Resources for People Facing Financial Hardship

Resources for the underfunded

At least once daily, our customer service department gets a call asking for information on grants to help those suffering severe financial hardship. Since GrantWatch is a listing service for nonprofit grants, all too often, we find ourselves unable to assist. Occasionally, these callers are able to find the grant they need in our grants for business or individuals categories, but the application process can be a deterrent.

What to do when you are in a crisis

We at GrantWatch wanted to help, so we did some research and found a few state and local resources that can assist by providing contact information for local financial assistance.

Help resource
Help for People Facing Financial Hardship

Call 211

211 is a phone number that is explicitly reserved to enable people in need to speak with a community resource specialist who can help them find local to social services for everyday needs and in times of crisis.

Currently, active 211 systems cover all or part of 50 states and some of Canada. They offer information on the following types of services:

  • Basic Human Needs Resources – including food and clothing, shelters, housing, utility assistance.
  • Emergency information and disaster relief
  • Mental Health and Health Resources – including counseling, support groups, drug and alcohol treatment, health insurance programs, Medicaid and Medicare, maternal health resources, health insurance programs for children, medical information lines, clinics, and hospitals.
  • Employment and Education Support – including job training, employment services, transportation assistance, and education programs.
  • Older Adults and Persons with Disabilities – including adult daycare, community meals, respite care, home health care, transportation, and homemaker services.
  • Children, Youth, and Family Support – including childcare, after school programs, educational programs for low-income families, family resource centers, and recreation programs, mentoring, tutoring, and protective services.
  • Information on physical and or emotional Domestic Abuse.

Benefits.Gov is the official benefits website of the U.S. government, their mission is to increase citizen access to benefit information while reducing the expense and difficulty of interacting with the government.

The site’s core function is the eligibility prescreening questionnaire or “Benefit Finder.” Answers to the questionnaire are used to evaluate a citizen’s situation and compare it with eligibility criteria for more than 1,200 Federally-funded benefit and assistance programs. The site also features a recommendation engine that customizes the user’s search for benefits based on their location or interest in a category.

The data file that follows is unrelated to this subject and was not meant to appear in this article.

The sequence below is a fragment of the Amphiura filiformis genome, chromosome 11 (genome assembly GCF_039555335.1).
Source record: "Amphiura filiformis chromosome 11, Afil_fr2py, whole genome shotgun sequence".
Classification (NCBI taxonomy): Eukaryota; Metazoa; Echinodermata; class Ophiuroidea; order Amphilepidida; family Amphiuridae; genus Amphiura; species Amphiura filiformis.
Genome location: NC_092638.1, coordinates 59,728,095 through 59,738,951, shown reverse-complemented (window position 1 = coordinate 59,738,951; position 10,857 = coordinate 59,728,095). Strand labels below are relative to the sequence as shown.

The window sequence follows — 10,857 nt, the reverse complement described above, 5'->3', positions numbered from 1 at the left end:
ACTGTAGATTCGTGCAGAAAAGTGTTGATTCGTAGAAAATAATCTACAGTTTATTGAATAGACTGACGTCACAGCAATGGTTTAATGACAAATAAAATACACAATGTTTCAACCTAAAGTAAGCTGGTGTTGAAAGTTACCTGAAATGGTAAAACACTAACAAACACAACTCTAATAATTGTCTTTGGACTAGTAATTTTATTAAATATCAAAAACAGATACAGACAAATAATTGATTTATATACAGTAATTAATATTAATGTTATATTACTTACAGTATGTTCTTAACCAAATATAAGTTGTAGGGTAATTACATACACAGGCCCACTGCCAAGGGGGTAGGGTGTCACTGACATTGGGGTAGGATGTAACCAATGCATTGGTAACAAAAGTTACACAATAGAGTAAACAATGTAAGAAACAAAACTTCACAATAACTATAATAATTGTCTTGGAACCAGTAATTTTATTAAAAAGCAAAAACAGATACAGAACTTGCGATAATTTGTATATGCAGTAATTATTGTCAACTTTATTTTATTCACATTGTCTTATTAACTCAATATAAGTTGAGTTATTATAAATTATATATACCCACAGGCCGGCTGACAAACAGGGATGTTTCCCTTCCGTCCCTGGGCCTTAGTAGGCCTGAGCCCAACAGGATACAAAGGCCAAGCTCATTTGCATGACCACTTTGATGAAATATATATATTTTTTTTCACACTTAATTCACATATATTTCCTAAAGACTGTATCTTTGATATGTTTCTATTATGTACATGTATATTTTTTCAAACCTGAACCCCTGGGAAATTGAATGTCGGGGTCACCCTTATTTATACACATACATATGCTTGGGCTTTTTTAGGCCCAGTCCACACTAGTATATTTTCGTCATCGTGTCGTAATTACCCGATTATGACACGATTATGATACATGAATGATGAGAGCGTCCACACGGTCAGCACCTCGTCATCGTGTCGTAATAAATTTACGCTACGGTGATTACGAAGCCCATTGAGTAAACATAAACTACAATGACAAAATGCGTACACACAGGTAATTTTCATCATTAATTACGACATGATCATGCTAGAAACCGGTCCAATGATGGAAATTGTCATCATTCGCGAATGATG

Other Resources

The Salvation Army. They do the following:

  • Help Disaster Survivors
  • Provide Food and Shelter
  • Provide financial assistance
  • Combat Addiction
  • Share God’s Love
  • Assist the Unemployed
  • Fight Human Trafficking
  • Offer programs to stop Domestic Abuse
  • Offer educational programs to kids
  • Serve the LGBTQ Community

Catholic Charities

The core mission of Catholic Charities is to provide service to people, regardless of their faith, who are struggling with poverty and other complex issues. These services include:

  • Affordable Housing
  • Immigrant and Refugee Services
  • Integrated Health
  • Food and Nutrition programs
  • Disaster relief

Red Cross

In addition to providing relief and support to those in crisis, they help members of the military, veterans and their families prepare for, cope with, and respond to, the challenges of military service.

Volunteers provide home comforts and critical services on bases and in military hospitals around the world. They support military families during deployments and emergencies.

Community Action Agency (CAA) etc
Do a web search for a local Community Action Agency (CAA). They have several resources to help the needy. In addition, most churches, The United Way, and The Urban League are other organizations that offer resources for those in crisis.

Do you know of a place in your community that offers resources to help the needy? Please tell us about them in the comments.

Libby Hikind

Libby Hikind, began her grant writing career while working as a teacher in the New York City Department of Education. She wrote many grants for her classroom before raising $11 million for a Brooklyn school district. Throughout her professional career, she established her own grant writing agency in Staten Island with a fax newsletter for her clients of available grants. After retiring from teaching, Libby embraced the new technology and started GrantWatch. She then moved GrantWatch and her grant writing agency to Florida to enjoy her parents later years, and the rest is history. Today more than 120,000 people visit online, monthly.

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